LISTEN: Anchorage mayor points to Outside homeless shelters as a model. This reporter went to see for herself.

Dozens of cots in three rows span from the foreground into the distance.
Rows of cots inside the Nevada Cares Center in Reno (Screengrab from City of Reno virtual tour)

Anchorage Mayor Dave Bronson has proposed building a new, mass homeless shelter by fall.

It would be Anchorage’s first city-owned homeless shelter and house up to 450 people in semi-permanent, domed, tent-like structures. It would also include a “navigation center,” aimed at providing services to people experiencing homelessness and getting them into long-term housing.

RELATED: Here’s what we know about the new Anchorage mayor’s plan for a massive homeless shelter

The Bronson administration points to examples of shelters in cities like San Francisco and Reno, so the Anchorage Daily News sent reporter Michelle Theriault Boots and photographer Marc Lester to see for themselves.

Theriault Boots told Alaska Public Media’s Casey Grove they found potential lessons for Anchorage’s new mayoral administration, especially in Reno.

Listen here:

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The following transcript was lightly edited for clarity.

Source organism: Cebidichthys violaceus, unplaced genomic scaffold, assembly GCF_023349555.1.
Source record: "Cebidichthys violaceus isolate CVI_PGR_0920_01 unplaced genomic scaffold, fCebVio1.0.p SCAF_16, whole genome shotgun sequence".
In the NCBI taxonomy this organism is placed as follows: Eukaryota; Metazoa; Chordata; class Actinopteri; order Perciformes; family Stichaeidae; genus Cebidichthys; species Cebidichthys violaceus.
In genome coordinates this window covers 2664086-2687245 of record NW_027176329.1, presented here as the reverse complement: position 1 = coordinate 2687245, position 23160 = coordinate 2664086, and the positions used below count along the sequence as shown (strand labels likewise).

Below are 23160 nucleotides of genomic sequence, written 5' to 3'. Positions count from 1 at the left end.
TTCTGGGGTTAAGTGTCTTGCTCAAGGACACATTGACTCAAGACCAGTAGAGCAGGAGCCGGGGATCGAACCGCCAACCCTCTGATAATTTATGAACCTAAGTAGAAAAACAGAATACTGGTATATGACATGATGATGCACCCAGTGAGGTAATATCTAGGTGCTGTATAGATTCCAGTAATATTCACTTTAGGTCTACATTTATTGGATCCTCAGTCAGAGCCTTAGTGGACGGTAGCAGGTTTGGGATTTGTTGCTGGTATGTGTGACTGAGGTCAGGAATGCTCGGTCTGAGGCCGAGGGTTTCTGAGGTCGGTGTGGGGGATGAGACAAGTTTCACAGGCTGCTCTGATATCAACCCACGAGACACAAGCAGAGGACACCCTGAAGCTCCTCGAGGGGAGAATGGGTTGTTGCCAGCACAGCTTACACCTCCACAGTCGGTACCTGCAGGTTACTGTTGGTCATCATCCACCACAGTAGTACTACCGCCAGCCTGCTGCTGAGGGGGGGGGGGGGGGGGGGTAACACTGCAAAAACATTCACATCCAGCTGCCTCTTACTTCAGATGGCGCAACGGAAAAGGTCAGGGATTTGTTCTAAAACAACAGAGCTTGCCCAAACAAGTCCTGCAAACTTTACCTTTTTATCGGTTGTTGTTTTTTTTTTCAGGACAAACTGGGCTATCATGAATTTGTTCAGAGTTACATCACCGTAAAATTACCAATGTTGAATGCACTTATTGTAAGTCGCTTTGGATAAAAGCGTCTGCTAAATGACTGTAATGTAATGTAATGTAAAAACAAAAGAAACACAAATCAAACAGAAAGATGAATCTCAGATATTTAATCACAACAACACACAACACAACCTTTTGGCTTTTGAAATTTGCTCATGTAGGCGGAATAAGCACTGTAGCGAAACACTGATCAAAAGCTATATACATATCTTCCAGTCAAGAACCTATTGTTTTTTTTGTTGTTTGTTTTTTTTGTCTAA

Michelle Theriault Boots: Reno has a lot of parallels to Anchorage both in size and some of the dynamics of its issues with homelessness. They had a lot of large encampments along their rivers.

When the pandemic began, it became very clear that their existing traditional shelter could not house people the way they needed to be housed during a global pandemic. The city joined forces with the county and their neighboring city of Sparks, and used a bunch of money from the CARES Act to very quickly conceive of and build this mass shelter that is built for up to, I think, 604 people.

When we visited at the end of June, it had been open for just about a month.
The scale of it was staggering. You walk in and you see this sea of cots. But it also seemed calm, it seemed peaceful. The people we spoke to at random who were staying there — we weren’t guided to them by management at all, we just approached random people — they also described it as a respite from the challenges of living on the streets, they were appreciative of the showers they could take, they were appreciative of being able to store their things. Most of all, they were appreciative of the security of feeling like people weren’t going to steal their things or hurt them.

There were definitely some negatives. There’s a group of activists in Reno that’s really upset with the city for clearing the outside encampments — now that there’s a shelter, the city has resumed clearing or tearing down encampments, especially along the Truckee River.

Also, outside the shelter there, a new encampment had grown right outside the gate. So you had this quarter of a block of tents on the sidewalk that was people who didn’t want to sleep inside the shelter for their own reasons, but wanted to be in proximity to it, in order to avail themselves of some of those services. So, the city was clearly trying to figure out what to do about that.

Casey Grove: Were there specific things that you learned that might be lessons that the new administration might consider here in Anchorage?